BABUL CHOUBEY Vs. STATE OF WEST BENGAL
HIGH COURT OF CALCUTTA
STATE OF WEST BENGAL
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A.K.Bhattacharji J. -
(1.)In this criminal revision the legality of a prosecution initiated on the basis of an investigation made by the Special Crime Branch, Central Bureau of Investigation, has been challenged by the accused petitioner. The prosecution was initiated on the basis of a complaint fled before C.M.M. Calcutta by one Ajit Kumar Dhar, Dy. Manager (Law), West Bengal Finance Corporation, against three persons, namely, Shri Gopal Agarwal and Sm. Kusum Agarwal, both Directors of Mangalpota Cold Storage Industries Private Ltd., 11 Cotton Street, Calcutta and one Ram Balak Singh, proprietor of M/s. Bihar Refrigeration Machinery, 1/2, Srimani Bagan Lane, Salkia, Howrah, it has been alleged in the petition of complaint that an amount of Rs. 60 lakhs was sanctioned by the Corporation as financial assistance to Mangalpota Cold Storage Industries (P) Ltd. for purchase of plant and machineries. The aforesaid Directors of Mangalpota Cold Storage Industries (P) Ltd. appointed Shri Ram Balak Singh, proprietor of M/s. Bihar Refrigerating Machinery, Salkia, Howrah, to manufacture the necessary machinery. Thereafter the accused persons forwarded a proforma bill dated 11.8.86 for Rs. 21,50,995.74 P. submitted by Ram Balak Singh indicating that the machineries ordered were lying ready for delivery and accordingly two cheques of a total amount of Rs. 19,80,786.99 P. were issued by the Corporation against hypothecation of the assets of the aforesaid accused firm for the supply of plant and machinery. Later it was detected by the Corporation that no plant and machinery had actually been installed at the factory premises of the above Cold Storage. It was accordingly alleged that all the three accused persons noted above had entered into a criminal conspiracy to cheat that Corporation and had misappropriated the money sanctioned to them for their personal gains.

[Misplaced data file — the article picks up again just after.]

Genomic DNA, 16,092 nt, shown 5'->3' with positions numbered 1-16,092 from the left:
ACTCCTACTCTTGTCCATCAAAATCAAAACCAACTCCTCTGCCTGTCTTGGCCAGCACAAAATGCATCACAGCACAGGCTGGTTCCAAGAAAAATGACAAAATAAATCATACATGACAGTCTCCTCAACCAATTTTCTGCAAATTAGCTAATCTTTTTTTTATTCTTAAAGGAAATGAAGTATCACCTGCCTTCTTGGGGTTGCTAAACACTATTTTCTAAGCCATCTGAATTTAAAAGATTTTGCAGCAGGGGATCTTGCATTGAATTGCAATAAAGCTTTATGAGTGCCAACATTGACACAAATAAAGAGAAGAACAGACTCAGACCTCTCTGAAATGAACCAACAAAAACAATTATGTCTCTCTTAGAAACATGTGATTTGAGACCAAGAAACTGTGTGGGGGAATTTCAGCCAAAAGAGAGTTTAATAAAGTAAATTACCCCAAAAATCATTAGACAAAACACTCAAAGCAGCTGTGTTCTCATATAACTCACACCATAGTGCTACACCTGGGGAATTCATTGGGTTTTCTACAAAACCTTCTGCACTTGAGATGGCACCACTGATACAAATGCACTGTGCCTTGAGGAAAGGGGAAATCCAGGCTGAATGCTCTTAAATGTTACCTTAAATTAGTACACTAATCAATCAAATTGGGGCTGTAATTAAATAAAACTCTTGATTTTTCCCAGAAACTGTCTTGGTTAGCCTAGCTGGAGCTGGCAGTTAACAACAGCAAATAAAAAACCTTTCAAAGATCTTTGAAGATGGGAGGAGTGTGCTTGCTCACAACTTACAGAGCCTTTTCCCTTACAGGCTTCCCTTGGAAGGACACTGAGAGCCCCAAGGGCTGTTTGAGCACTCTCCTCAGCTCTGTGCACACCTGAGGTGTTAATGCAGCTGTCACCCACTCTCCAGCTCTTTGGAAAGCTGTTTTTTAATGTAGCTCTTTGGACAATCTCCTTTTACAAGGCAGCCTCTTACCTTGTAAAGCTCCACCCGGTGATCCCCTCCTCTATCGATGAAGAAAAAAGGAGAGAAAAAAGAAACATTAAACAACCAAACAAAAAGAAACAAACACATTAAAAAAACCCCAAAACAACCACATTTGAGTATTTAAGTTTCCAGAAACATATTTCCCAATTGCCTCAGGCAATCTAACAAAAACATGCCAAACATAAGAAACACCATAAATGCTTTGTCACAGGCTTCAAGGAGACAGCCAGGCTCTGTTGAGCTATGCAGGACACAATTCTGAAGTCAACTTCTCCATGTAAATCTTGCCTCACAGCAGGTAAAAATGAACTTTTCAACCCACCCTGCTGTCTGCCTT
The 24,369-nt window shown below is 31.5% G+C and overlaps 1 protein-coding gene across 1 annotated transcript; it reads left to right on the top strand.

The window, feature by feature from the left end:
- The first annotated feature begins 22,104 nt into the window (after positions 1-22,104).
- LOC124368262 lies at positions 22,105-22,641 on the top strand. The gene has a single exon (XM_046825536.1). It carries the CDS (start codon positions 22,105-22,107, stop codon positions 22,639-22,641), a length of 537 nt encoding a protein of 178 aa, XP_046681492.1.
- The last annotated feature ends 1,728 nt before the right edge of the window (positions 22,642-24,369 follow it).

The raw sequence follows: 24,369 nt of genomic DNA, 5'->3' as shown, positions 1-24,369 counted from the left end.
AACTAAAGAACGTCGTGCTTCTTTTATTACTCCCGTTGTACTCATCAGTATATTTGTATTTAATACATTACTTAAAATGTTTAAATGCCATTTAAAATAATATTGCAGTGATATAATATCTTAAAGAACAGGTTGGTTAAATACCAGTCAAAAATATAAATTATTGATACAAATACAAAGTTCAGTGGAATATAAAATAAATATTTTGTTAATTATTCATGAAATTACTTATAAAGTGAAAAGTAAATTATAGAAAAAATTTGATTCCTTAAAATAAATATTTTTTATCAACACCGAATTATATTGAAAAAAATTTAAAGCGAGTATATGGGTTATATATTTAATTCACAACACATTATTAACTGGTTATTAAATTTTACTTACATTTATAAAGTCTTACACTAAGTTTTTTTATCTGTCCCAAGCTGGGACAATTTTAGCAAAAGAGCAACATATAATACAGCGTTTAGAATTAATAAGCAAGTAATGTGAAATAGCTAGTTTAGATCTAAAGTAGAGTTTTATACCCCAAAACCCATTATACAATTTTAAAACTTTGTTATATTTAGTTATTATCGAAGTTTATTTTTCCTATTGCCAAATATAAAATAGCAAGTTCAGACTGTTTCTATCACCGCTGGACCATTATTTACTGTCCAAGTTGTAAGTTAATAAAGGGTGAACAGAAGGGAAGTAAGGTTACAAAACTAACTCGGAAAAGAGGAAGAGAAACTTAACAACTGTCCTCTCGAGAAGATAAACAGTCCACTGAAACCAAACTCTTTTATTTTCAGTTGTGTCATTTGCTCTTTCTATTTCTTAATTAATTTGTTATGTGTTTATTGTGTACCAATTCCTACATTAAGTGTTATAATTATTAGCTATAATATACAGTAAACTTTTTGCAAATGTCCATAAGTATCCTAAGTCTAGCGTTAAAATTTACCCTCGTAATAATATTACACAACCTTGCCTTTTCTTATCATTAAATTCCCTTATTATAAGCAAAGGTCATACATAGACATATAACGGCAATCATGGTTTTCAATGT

(2.)The learned Chief Metropolitan Magistrate at the prayer of the complainant sent the petition of complaint to the Supdt. of Police, C.B.I., Lindsay Street, Calcutta, for causing investigation u/s 156(3) Cr.P.C. treating the complaint as a first information report. The C.B.I. after a detailed investigation submitted a charge-sheet before the C.M.M., Calcutta, against several accused persons including the present revision petitioner under sections 120B/420/468/471 I.P.C. The learned C.M.M. took cognizance of the offences and transferred the case to the fourth Court of Metropolitan Magistrate for disposal. The revision petitioner has challenged the criminal prosecution on several grounds the main ground being that the investigation by the C.B.I. of the alleged offences was absolutely illegal. A rule was issued and further proceeding of the case as against the petitioner stayed.
(3.)On behalf of the petitioner Mr. Somen Ghosh challenges the investigation on several grounds. His first and foremost objection is that the C.B.I. cannot be entrusted with the work of investigation in this case for want of the requisite consent of the State Government with respect to the offences involved as required under the Delhi Special Police Establishment Act, 1946. His next objection is that even if there was consent of the State Government for the investigation of the relevant offences the investigation was bad for not being conducted by the actual officer to whom direction was given under section 156(3) of the Criminal Procedure Code. His another objection is that the officer ordered to investigate the case having an address outside the jurisdiction of the Chief Metropolitan Magistrate Court the whole order is without jurisdiction having regard to the provisions of sub-section (1) of section 156 Cr.P.C. He also attacks the investigation by the C.B.I. on the general ground that the State Police was primarily entitled to investigate any case and that order for investigation by the C.B.I. could be given only in a special case where the investigation by the general machinery was unsuccessful or otherwise not convincing. His last argument is that the Chief Metropolitan Magistrate took cognizance of the offences without applying his mind and that as such the cognizance is bad.
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